Standing proud at the western end of the Champs-Elysées, the Arc de Triomphe is a beacon for selfie-snappers of all stripes. Since its completion in 1836, the grandly neo-classical, 50-foot-stone arch has become a symbol of the city. 12 broad avenues fan out from here. Strike out to the Bois de Boulogne to the west, the Louvre to the east, or the Seine and its scattering of museums to the south. It pays to linger a while in the neighbourhood, too, whether you’re in the market for a culture hit, a critic-pleasing lunch or a bit of retail therapy. We followed two Londoners – one planner and one flâneur – as they got lost around the Arc de Triomphe for a day. Here’s what they found.
Art-deco opulence meets high-tech retail at this slick, recently opened department store. Ask any member of staff for a free style consultation, or check the digi-hangers to see what sizes are in stock. The first floor’s stocked with hip homegrown labels like Rouje. The basement food court’s also worth a detour: try the cult biang biang noodles at Zhao, then drop by Stohrer for a decadent dessert.
Chef Manon Fleury’s won stellar reviews with this small, unassuming bistro, set just off the Champs-Elysées. Its menu may be pared-back, but every dish delivers, from leeks with confit egg-yolk to pink grapefruit panna cotta. If every table’s occupied, squeeze in at the zinc bar, or come back in the evening for wine and moreish small plates. One note of caution: it’s only open on weekdays.
This stately hôtel particulier was once YSL’s headquarters. Now, it’s an evocative museum showcasing his work, from exquisitely cut tuxedos to opulent brocade coats. A smaller gallery hosts changing exhibitions, while his book-lined studio remains just as he left it. There are swatches pinned on the wall and half-finished sketches on the desk – along with a pair of his iconic horn-rimmed specs.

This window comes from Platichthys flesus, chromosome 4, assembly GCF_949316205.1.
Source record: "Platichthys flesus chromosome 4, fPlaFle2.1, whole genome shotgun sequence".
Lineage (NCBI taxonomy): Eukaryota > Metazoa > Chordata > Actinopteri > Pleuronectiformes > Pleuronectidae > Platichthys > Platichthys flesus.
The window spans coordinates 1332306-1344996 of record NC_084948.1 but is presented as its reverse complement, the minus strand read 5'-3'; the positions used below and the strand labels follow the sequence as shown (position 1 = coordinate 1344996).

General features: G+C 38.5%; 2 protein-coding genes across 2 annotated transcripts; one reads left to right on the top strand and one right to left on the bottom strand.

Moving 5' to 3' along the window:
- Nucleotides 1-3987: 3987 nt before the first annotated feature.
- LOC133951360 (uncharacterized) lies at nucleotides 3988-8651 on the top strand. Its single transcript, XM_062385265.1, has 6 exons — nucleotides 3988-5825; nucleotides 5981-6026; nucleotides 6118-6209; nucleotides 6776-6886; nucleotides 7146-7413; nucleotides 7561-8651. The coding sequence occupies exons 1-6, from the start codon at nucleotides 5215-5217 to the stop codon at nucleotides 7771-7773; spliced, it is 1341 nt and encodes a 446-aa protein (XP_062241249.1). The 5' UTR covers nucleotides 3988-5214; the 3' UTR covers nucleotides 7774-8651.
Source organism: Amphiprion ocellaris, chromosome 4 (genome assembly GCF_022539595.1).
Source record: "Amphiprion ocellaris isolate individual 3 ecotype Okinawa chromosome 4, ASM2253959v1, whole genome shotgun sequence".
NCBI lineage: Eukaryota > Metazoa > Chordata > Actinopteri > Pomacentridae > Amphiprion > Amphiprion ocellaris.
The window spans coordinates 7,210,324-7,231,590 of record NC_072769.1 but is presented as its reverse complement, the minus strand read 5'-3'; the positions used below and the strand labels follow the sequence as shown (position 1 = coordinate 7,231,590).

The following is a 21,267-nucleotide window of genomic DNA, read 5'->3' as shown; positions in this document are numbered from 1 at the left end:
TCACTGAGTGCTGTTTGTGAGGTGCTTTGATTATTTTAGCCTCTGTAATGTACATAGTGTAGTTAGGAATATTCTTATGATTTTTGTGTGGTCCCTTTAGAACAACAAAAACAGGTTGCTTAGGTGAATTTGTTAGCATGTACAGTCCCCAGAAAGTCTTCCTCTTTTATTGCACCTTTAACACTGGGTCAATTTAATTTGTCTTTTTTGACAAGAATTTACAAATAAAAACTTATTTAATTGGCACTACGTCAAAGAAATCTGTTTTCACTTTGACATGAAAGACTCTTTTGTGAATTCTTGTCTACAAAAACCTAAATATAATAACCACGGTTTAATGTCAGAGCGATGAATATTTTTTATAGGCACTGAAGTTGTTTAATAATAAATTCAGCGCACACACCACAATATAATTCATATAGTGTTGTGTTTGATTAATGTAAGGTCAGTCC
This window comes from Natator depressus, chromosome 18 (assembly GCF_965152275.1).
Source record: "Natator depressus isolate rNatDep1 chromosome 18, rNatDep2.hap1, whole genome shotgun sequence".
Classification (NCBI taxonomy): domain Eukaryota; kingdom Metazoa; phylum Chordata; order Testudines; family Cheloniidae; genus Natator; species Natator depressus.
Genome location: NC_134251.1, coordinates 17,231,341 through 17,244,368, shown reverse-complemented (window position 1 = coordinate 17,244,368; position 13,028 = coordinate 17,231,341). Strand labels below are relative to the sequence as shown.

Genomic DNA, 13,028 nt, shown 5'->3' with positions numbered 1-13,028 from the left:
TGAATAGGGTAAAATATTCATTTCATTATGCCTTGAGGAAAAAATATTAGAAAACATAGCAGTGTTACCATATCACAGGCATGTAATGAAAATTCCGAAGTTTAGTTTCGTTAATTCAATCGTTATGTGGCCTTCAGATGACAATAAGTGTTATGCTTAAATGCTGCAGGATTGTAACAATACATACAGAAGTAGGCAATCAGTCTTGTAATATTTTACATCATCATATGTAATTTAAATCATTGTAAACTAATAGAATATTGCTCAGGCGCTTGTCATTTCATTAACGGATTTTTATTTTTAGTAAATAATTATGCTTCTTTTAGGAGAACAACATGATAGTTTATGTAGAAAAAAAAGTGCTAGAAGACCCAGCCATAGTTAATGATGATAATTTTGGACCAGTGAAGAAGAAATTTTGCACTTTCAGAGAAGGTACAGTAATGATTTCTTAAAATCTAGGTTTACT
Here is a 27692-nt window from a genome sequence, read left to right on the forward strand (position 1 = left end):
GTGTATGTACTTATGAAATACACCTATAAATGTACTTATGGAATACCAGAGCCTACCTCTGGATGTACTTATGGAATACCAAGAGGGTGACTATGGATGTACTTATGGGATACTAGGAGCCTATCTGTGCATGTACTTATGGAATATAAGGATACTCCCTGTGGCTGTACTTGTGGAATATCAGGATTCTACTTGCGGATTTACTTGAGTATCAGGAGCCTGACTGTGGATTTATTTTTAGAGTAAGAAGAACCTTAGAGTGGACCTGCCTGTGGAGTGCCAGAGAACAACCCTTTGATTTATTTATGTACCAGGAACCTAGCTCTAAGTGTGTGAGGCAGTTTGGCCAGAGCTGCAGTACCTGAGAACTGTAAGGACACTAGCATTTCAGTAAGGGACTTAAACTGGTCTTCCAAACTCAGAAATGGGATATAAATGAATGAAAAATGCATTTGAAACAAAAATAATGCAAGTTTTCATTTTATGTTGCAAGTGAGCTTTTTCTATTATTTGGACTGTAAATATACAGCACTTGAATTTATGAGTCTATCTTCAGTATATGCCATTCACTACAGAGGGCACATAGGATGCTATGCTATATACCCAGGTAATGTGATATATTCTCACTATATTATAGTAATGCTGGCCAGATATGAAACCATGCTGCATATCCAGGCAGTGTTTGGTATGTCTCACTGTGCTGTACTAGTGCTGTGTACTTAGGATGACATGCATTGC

The best thing about this neighbourhood is Parc Monceau. It’s full of crumbling follies – including a scaled-down Egyptian pyramid.
It’s hard to resist this polished, white-tiled pâtisserie, whose glass and marble counter is full of magnificent cakes. Lignac likes to add his own twist to the classics: try the glossy baba au rhum, topped with a decadent swirl of cream. His signature pastry, the Equinoxe, is a deep grey space-age creation, filled with bourbon vanilla mousse and a salted caramel centre.
Billed as an ‘anti-museum’, this maverick address stages a succession of experimental exhibitions. Look out for its carte blanche installations, imagined by a single artist – like Tomás Saraceno, who filled the space with spiderwebs. Its restaurants, meanwhile, are destinations in their right: head to Monsieur Bleu for Eiffel-Tower views, or Les Grands Verres for first-class cocktails.
Set aside at least an afternoon for this monumental museum, the Palais de Tokyo’s next-door neighbour. There’s no entry fee for its terrific permanent collection, which runs from Bonnard and Picasso to Daniel Buren and Peter Doig. Don’t miss two early versions of Matisse’s La Danse, or the dazzling La Fée Electricité – a luminously lovely, 30-foot fresco by Raoul Dufy.